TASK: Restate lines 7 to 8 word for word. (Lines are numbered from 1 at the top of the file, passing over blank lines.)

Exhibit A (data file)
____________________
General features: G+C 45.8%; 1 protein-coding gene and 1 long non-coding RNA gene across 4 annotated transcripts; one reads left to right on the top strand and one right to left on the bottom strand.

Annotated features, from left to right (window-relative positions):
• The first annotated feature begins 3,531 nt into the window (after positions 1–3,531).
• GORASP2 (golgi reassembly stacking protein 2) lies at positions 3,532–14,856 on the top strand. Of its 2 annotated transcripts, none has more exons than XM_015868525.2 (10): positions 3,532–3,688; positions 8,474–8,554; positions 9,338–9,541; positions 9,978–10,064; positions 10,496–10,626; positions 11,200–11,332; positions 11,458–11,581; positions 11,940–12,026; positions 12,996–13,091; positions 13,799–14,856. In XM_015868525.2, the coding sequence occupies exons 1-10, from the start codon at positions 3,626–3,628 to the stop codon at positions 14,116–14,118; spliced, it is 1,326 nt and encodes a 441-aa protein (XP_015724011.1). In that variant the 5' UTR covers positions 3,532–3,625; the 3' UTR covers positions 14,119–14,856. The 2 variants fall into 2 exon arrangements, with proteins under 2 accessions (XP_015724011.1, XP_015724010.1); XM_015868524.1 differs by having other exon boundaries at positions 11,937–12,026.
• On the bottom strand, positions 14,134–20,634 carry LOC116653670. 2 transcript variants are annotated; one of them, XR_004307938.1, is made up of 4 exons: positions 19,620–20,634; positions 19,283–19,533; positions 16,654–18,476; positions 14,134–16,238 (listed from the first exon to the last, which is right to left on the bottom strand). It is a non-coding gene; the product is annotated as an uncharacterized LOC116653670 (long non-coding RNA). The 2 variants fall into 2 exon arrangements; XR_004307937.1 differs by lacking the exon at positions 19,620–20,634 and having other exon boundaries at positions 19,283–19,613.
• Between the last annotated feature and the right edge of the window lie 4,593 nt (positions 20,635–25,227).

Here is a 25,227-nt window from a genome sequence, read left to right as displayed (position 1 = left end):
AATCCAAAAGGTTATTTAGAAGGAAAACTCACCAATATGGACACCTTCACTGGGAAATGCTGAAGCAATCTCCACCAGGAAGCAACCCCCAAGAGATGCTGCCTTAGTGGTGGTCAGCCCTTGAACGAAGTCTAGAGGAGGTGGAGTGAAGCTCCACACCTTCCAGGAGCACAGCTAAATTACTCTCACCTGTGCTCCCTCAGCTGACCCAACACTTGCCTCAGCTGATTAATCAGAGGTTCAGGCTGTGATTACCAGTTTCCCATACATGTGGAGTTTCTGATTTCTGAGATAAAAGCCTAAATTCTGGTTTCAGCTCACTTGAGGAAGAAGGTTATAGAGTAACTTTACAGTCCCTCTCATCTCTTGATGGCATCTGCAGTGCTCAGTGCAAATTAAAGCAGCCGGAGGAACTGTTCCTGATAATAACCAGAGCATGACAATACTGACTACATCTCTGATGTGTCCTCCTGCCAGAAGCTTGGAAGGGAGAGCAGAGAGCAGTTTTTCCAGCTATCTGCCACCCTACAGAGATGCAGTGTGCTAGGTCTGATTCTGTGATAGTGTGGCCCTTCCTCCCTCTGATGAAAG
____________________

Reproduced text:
Here is a 25,227-nt window from a genome sequence, read left to right as displayed (position 1 = left end):
AATCCAAAAGGTTATTTAGAAGGAAAACTCACCAATATGGACACCTTCACTGGGAAATGCTGAAGCAATCTCCACCAGGAAGCAACCCCCAAGAGATGCTGCCTTAGTGGTGGTCAGCCCTTGAACGAAGTCTAGAGGAGGTGGAGTGAAGCTCCACACCTTCCAGGAGCACAGCTAAATTACTCTCACCTGTGCTCCCTCAGCTGACCCAACACTTGCCTCAGCTGATTAATCAGAGGTTCAGGCTGTGATTACCAGTTTCCCATACATGTGGAGTTTCTGATTTCTGAGATAAAAGCCTAAATTCTGGTTTCAGCTCACTTGAGGAAGAAGGTTATAGAGTAACTTTACAGTCCCTCTCATCTCTTGATGGCATCTGCAGTGCTCAGTGCAAATTAAAGCAGCCGGAGGAACTGTTCCTGATAATAACCAGAGCATGACAATACTGACTACATCTCTGATGTGTCCTCCTGCCAGAAGCTTGGAAGGGAGAGCAGAGAGCAGTTTTTCCAGCTATCTGCCACCCTACAGAGATGCAGTGTGCTAGGTCTGATTCTGTGATAGTGTGGCCCTTCCTCCCTCTGATGAAAG